Professional photographers love our phones as it means we are never without a camera. And in certain circumstances the phone may be the better choice. But of course we take the same precautions as we do with our ‘real’ camera when shooting. Here are a few guides (and they are guides not rules, there are no rules) that we follow that will help improve your phone photography.
This is the number one observation of all good photography whether you are in the studio or on holidays by the beach. There is a famous photography quote from a landscape master that goes “God lights it. All I do is press the shutter.” And the same is true for snaps on holidays. The light and the way it falls on your subject (friends or family) is the most important aspect of any photo. There are many potentially good snaps out there comprised of people posing in front of stunning scenery where the people are, literally, a shadow of their former selves. The subjects are badly lit and dark and almost unrecognisable - but the background looks great! So next time you’re in Disneyland check the position of the sun (assuming you’re not in Shanghai and there is some sun) first and then secondly find the best angle on the background. Light first, background second.
Midday is the wort time of day for portraits, Never shoot in bright sunlight. That is when all pros have a long lunch or take a nap (we’ve probably been up since 4 a.m.) and any shots taken in this lighting will result in squinty, sweaty, shiny, people. You can however take phots in the shade on a sunny day and people will look great. Your skin will never look smoother. But stay out of the sun.
Magnum founder Robert Capa said “If your photos aren’t good enough then you’re not close enough”. Unfortunately he got a bit too close and died taking photos in a battle - but his photos are still famous and his words are still true. Don’t try to fill the frame with the background no a matter how spectacular. Take a separate photo of the scene if you really want to capture its beauty. But remember the focus of a portrait (or family snap) is to focus on the person, so keep them the main subject with just enough environment to show where they are.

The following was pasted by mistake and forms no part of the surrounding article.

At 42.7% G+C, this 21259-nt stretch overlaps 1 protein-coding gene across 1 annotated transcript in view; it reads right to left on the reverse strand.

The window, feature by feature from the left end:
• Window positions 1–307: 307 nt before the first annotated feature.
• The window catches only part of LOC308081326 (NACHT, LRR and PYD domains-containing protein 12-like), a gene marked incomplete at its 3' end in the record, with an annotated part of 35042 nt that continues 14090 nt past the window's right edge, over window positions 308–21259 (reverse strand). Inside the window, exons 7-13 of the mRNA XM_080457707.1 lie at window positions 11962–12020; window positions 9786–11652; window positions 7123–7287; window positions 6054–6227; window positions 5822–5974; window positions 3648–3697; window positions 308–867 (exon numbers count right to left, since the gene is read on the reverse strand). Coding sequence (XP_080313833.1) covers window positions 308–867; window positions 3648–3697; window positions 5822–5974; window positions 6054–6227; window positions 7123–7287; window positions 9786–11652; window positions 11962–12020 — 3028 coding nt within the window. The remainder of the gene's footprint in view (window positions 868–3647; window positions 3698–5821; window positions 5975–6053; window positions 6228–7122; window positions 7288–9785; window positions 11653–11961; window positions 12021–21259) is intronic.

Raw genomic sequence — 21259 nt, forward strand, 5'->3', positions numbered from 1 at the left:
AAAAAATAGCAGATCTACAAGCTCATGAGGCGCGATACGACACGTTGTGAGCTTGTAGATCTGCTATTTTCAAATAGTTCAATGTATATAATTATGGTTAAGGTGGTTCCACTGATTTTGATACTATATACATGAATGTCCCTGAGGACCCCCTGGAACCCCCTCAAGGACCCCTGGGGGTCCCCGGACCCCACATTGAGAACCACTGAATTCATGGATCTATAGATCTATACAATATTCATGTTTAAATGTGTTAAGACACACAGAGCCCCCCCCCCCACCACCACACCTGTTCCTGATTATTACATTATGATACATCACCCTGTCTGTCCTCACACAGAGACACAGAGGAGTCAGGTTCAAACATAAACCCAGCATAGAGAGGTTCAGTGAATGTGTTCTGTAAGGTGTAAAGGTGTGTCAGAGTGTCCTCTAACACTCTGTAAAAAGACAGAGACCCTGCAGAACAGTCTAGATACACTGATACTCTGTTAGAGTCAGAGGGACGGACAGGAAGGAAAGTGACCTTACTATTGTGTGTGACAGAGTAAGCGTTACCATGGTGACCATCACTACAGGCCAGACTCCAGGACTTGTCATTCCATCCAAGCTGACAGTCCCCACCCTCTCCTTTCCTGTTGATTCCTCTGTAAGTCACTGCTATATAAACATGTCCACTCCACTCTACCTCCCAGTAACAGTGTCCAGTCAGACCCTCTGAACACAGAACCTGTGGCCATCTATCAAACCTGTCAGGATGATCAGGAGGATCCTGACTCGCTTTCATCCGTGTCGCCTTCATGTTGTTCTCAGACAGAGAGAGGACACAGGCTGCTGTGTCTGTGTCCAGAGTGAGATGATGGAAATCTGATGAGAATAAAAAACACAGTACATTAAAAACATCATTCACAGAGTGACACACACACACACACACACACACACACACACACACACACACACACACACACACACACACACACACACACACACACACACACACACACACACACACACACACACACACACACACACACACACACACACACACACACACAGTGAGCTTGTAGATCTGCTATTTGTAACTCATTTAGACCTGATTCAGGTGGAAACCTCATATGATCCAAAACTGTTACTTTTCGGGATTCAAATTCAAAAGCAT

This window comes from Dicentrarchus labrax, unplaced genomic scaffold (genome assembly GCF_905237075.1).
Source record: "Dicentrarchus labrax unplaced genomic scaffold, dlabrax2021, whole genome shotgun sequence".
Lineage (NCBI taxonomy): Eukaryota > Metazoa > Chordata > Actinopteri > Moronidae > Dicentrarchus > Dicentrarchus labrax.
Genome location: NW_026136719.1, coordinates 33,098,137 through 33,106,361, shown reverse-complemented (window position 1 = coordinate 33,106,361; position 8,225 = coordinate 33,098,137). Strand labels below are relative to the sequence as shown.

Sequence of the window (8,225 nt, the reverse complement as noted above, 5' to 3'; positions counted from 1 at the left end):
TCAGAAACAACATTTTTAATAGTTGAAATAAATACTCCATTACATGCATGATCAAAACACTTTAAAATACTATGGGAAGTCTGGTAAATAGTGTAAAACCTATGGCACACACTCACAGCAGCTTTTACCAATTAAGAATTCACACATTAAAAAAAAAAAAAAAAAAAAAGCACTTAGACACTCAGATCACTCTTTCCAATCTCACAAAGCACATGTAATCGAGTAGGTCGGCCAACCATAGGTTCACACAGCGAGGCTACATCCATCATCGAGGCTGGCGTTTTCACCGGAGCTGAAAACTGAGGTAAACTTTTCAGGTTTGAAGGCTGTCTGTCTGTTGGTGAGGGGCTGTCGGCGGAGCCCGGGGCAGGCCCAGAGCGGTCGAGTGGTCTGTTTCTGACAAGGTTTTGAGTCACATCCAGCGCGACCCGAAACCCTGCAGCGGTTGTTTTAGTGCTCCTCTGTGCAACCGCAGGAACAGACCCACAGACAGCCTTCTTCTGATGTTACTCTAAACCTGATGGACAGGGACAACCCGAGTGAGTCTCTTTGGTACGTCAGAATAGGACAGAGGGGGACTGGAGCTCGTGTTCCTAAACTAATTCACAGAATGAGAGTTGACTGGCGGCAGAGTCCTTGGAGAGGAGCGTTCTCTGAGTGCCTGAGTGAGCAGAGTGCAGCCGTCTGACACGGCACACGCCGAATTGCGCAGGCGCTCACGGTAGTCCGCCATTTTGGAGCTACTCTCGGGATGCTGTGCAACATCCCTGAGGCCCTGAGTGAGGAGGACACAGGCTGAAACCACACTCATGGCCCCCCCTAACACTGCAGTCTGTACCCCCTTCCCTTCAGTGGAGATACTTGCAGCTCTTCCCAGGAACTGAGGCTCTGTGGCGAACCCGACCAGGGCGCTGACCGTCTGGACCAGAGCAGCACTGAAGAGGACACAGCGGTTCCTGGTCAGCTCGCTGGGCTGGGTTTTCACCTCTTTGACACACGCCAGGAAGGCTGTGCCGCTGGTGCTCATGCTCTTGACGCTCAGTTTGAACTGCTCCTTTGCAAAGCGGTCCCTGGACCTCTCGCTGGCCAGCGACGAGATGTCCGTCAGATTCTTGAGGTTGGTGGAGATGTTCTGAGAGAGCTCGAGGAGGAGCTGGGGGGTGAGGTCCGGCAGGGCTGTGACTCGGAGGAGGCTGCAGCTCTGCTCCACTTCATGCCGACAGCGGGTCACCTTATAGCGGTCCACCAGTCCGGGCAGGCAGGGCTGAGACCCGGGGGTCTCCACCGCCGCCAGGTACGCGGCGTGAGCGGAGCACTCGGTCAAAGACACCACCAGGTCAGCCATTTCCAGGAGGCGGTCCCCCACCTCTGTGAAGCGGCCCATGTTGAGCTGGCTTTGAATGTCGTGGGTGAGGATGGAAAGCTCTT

Get to Know Your Camera
Phone cameras can be as complicated as a full DSLR or mirrorless theses days. No, you don’t need to know or use every feature. Many of them will be of no use to you but you should learn those that are. Experiment with Portrait mode (many phones have this mode) and see if you like the look and when it works well and when it doesn’t. A bad hair day is not a good time to use Portrait mode. And if there is a manual mode then find out if it helps you in the situations you usually shoot in.
Try Different Angles
If at first you don’t succeed try, try again. Sometimes you see a great scene and you ask your family or friends to pose in front of it and it should look great but doesn’t. Try photographing them or it from a different angle. I’ve often seen a great street or lane of traditional buildings but it didn’t capture the atmosphere the way I thought it would. Often walking down to the other end of the lane and looking back may solve the problem.
The first thing I do with any new phone camera is to turn off digital zoom. It may seem handy or useful to be able to zoom in so far but it’s a trick. It basically crops into your photo heavily to make it look like you are zooming in and the quality of the photos will suffer greatly. In fact cropping in yourself later can produce the same or better results.
There’s nothing more annoying than setting up a great photo, your child is just right and for once paying attention and looking into the lens, the lighting is beautiful and the scenery fantastic and you press the shutter and capture the perfect moment... except later you notice the other tourist waking right behind your family and now your beautiful daughter looks like she has two heads. Or there is someone in a read jacket clowning around and everyone thinks she is funnier and more interesting than your spouse. So watch out for people or things (don’t let that badly placed tree make it look like your husband is wearing a flamboyant hat) and wait one more second to take that shot.
Did you ever wonder why Editors win oscars? It’s probably the most important part of story telling and more important for pros than Photoshop. Editing, or what we call ‘culling’ can be as simple as choosing the right photos. Just like framing the photo right, what you don’t show is just as important as what you do. I know it maybe hard to select which photo of your beautiful little darling getting their head stuck in the part of the playground you told them not to put their head into. But don’t post all 9 almost identical photos on social media. Choose the best one and just post that. And if you really can’t choose then close your eyes and tap your finger on the screen and which ever one it lands on is the one you post.
And if you really want to improve the look and feel of your photos then I can recommend a great and simple app called Snapseed for IOS and Android. It’s very powerful and free.
But don’t be overwhelmed. Don’t try to remember all of these guides or try to master Snapseed in one go. Just start by implementing one new idea at a time and when you master that then come back to the article and try another one. Over time if you can master them all then you will be producing some great photos on your mobile device.